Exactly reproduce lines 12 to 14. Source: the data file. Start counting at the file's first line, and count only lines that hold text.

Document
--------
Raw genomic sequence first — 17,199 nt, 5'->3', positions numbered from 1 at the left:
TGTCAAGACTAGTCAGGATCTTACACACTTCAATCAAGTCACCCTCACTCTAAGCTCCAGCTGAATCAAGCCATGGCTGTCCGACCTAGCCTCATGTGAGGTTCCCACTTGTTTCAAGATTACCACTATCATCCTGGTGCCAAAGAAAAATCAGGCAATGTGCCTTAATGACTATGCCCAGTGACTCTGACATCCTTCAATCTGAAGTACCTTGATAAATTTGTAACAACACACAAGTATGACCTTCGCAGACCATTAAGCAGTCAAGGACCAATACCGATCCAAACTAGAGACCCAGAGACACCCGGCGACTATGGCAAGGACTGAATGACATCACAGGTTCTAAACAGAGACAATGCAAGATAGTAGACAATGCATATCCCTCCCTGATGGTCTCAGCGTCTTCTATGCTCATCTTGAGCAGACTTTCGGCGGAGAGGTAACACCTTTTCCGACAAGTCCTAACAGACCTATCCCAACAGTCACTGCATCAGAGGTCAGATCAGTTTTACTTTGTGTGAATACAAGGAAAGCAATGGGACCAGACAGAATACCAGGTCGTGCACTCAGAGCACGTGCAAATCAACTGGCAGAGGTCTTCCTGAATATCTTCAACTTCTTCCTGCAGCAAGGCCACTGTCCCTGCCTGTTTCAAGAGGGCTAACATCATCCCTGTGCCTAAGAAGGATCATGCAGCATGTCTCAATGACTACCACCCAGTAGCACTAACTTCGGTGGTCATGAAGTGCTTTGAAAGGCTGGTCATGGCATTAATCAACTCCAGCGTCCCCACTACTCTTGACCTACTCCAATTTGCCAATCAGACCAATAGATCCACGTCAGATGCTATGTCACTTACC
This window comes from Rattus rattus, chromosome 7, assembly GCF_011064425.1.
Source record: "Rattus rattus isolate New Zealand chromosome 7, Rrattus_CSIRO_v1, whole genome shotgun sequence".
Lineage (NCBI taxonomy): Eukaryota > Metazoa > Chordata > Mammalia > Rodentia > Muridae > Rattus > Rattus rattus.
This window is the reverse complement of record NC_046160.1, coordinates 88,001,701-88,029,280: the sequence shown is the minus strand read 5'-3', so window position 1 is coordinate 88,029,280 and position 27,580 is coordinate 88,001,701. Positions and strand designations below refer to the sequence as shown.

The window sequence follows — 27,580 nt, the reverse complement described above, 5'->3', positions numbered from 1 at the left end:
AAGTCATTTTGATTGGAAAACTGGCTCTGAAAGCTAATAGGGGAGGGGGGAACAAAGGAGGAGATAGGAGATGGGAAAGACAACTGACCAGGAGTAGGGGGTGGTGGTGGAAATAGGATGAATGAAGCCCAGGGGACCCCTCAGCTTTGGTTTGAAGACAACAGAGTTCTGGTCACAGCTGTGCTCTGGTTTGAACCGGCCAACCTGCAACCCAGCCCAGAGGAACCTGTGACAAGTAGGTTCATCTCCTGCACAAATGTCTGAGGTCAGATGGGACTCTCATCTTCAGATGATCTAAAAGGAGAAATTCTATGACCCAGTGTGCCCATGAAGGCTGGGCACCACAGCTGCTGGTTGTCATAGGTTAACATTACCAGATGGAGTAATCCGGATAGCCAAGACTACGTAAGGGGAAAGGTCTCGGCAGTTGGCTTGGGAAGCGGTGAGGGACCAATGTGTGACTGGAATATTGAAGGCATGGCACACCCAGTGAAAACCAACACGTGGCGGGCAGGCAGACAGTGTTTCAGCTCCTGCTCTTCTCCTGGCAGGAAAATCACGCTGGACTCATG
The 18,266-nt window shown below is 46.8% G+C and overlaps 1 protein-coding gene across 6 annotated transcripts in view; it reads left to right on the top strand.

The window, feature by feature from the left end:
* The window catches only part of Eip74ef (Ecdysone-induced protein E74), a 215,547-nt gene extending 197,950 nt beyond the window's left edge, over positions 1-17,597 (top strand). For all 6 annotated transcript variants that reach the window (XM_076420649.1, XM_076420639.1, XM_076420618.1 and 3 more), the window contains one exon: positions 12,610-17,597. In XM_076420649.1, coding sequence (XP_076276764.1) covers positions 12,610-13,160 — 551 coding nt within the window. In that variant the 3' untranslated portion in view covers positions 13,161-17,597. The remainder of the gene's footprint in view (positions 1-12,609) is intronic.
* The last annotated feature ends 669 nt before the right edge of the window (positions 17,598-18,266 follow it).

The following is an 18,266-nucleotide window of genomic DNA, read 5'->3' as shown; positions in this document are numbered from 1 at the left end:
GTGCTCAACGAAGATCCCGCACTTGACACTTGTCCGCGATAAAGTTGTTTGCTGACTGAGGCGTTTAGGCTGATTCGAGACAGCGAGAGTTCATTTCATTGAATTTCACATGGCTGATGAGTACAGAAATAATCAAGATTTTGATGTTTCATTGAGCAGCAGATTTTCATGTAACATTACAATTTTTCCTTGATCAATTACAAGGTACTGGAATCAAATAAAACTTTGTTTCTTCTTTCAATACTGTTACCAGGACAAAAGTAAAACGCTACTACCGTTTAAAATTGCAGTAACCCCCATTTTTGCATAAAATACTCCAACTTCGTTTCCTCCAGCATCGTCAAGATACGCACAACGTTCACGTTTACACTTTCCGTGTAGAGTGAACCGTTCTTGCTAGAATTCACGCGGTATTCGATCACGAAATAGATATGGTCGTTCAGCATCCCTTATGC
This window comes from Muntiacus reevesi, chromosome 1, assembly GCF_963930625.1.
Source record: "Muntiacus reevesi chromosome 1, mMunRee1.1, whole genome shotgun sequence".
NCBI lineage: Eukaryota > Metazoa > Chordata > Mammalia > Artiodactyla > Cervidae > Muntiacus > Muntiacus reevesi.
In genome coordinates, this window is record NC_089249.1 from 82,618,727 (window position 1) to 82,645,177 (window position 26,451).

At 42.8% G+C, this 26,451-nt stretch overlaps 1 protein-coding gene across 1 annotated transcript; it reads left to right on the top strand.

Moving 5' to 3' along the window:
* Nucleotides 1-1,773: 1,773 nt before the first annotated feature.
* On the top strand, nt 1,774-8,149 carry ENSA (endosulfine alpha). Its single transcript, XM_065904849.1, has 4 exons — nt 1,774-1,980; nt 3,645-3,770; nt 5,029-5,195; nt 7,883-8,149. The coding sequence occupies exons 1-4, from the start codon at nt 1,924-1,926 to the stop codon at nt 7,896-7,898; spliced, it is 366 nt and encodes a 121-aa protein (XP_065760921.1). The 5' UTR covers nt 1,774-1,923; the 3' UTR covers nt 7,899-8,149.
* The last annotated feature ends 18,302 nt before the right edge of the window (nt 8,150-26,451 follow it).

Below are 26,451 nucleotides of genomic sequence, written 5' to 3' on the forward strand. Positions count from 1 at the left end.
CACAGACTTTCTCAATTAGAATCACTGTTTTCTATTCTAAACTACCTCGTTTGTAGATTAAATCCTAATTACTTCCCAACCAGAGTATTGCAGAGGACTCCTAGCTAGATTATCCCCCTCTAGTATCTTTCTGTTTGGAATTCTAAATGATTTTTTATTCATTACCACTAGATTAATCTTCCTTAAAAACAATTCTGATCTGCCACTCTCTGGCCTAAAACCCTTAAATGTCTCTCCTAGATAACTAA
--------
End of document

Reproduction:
* The last annotated feature ends 669 nt before the right edge of the window (positions 17,598-18,266 follow it).

The following is an 18,266-nucleotide window of genomic DNA, read 5'->3' as shown; positions in this document are numbered from 1 at the left end:
GTGCTCAACGAAGATCCCGCACTTGACACTTGTCCGCGATAAAGTTGTTTGCTGACTGAGGCGTTTAGGCTGATTCGAGACAGCGAGAGTTCATTTCATTGAATTTCACATGGCTGATGAGTACAGAAATAATCAAGATTTTGATGTTTCATTGAGCAGCAGATTTTCATGTAACATTACAATTTTTCCTTGATCAATTACAAGGTACTGGAATCAAATAAAACTTTGTTTCTTCTTTCAATACTGTTACCAGGACAAAAGTAAAACGCTACTACCGTTTAAAATTGCAGTAACCCCCATTTTTGCATAAAATACTCCAACTTCGTTTCCTCCAGCATCGTCAAGATACGCACAACGTTCACGTTTACACTTTCCGTGTAGAGTGAACCGTTCTTGCTAGAATTCACGCGGTATTCGATCACGAAATAGATATGGTCGTTCAGCATCCCTTATGC